- Robert Francis

The Poisoner's Reckoning



(Photo: Appalachian Voices / Flickr)

The Poisoner's Reckoning
By William Rivers Pitt
Truthout | Op-Ed

Thursday 13 February 2014

Even a dog distinguishes between being stumbled over and being kicked.

- Oliver Wendell Holmes, Jr.


(snip)

Last week, Duke Energy in North Carolina dumped tens of thousands of tons of coal ash into the Dan River, turning it slate grey. According to Truthout's Mike Ludwig, "Coal ash can contain mercury, selenium, arsenic, chromium and other toxic and heavy metals, and at least 207 spills and contamination events have occurred in 37 states, according to data compiled by environmental groups."

On Tuesday, Patriot Coal dumped 100,000 gallons of coal slurry into yet another West Virginia waterway. The water turned black. According to Think Progress, "Coal slurry contains a range of toxic substances, including chemicals used to wash the coal and heavy metals, like iron, manganese, aluminum and selenium."

Also on Tuesday, some 2,000 gallons of oil-suffused bilge water was dumped into Puget Sound in Washington State at the Kitsap-Bangor Naval Base. It spread all the way to Hood Canal ten miles to the north. The Department of Health issued an advisory against eating shellfish from the affected area.

Patriot Coal...Freedom Industries...I am sensing a pattern here.

Are you?

A generation of industry deregulation, of government-is-the-problem, and of industries that quite simply and completely don't give a damn, have delivered us here. Of late, reports of poisons massively entering our water supply have been occurring with the same dreary regularity as reports of shootings at schools. It was happening before, but now it is happening all the time. It is entirely unsustainable, and must be stopped.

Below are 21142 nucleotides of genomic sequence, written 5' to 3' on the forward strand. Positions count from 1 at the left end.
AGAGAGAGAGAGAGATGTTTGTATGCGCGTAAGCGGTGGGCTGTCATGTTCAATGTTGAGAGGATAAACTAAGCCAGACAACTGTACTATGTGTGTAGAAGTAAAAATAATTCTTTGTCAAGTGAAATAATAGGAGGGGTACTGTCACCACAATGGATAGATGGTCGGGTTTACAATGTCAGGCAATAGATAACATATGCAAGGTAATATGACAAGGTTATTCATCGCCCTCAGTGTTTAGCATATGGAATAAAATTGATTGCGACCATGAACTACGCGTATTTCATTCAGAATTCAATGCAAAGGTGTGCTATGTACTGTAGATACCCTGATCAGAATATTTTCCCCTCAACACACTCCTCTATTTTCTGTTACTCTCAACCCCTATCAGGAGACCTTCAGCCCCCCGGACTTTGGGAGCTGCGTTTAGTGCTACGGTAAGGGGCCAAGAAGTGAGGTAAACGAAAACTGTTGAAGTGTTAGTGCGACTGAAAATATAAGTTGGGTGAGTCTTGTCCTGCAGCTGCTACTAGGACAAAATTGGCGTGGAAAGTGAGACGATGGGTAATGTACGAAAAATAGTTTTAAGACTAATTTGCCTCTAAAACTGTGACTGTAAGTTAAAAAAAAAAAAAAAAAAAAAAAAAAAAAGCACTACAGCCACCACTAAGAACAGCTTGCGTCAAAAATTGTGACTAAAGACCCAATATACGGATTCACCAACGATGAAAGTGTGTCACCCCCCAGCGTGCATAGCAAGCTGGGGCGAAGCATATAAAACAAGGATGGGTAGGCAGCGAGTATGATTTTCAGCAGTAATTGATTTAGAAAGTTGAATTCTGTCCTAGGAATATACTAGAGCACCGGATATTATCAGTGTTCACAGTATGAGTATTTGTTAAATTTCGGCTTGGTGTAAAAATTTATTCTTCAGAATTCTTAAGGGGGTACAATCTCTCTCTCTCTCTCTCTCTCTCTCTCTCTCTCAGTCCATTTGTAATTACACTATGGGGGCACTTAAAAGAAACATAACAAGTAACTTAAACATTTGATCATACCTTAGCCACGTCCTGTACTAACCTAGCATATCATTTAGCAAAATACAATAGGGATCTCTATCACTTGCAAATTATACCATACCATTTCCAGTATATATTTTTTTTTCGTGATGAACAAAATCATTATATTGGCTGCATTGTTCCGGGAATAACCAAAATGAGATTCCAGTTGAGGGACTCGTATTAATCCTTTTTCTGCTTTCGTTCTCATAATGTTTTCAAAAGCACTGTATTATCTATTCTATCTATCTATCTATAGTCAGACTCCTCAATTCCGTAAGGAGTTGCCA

Ours are not the only communities being poisoned by runaway industry unfettered by even the most meager regulations. The village of Baha, in the Yunnan province of southwest China, was choking on factory smokestack filth and drinking factory polluted water for fourteen years, until they finally had enough. They called a meeting with the factory boss, but the boss blew them off. The residents of Baha responded by destroying the factory's offices, cars and dormitories, and wrecked the factory's equipment.

A meeting was called, the poisoners did not deign to show up, and all hell broke loose. Sounds a lot like Freedom Industries' absence on Monday, except, of course, for the hell breaking loose.

"We have been living with the factory for 14 years," said resident Huang Liangzheng in a UK Guardian report on the incident, "and we live in dust almost every day and can't sell our rice and other farm products. We need to live."

We need to live.

Think about that, you captains of industry.

Kick a dog enough times, and he will turn on you, tear out the seat of your pants, and come growling for more. "Enlightened self-interest" are your watchwords for this brave new century.

Quickly, now. Before it's too late.

For you.

The rest: http://www.truth-out.org/opinion/item/21835-william-rivers-pitt-the-poisoners-reckoning

Diary of a Dying Country



Pumps in the Midway Sunset, an oil field operational for over a century, near Fellows, California.
(Photo: Jim Wilson / The New York Times)


Diary of a Dying Country
By William Rivers Pitt
Truthout | Op-Ed

Thursday 06 February 2014

As crude a weapon as the cave man's club, the chemical barrage has been hurled against the fabric of life - a fabric on the one hand delicate and destructible, on the other miraculously tough and resilient, and capable of striking back in unexpected ways. These extraordinary capacities of life have been ignored by the practitioners of chemical control who have brought to their task no "high-minded orientation," no humility before the vast forces with which they tamper.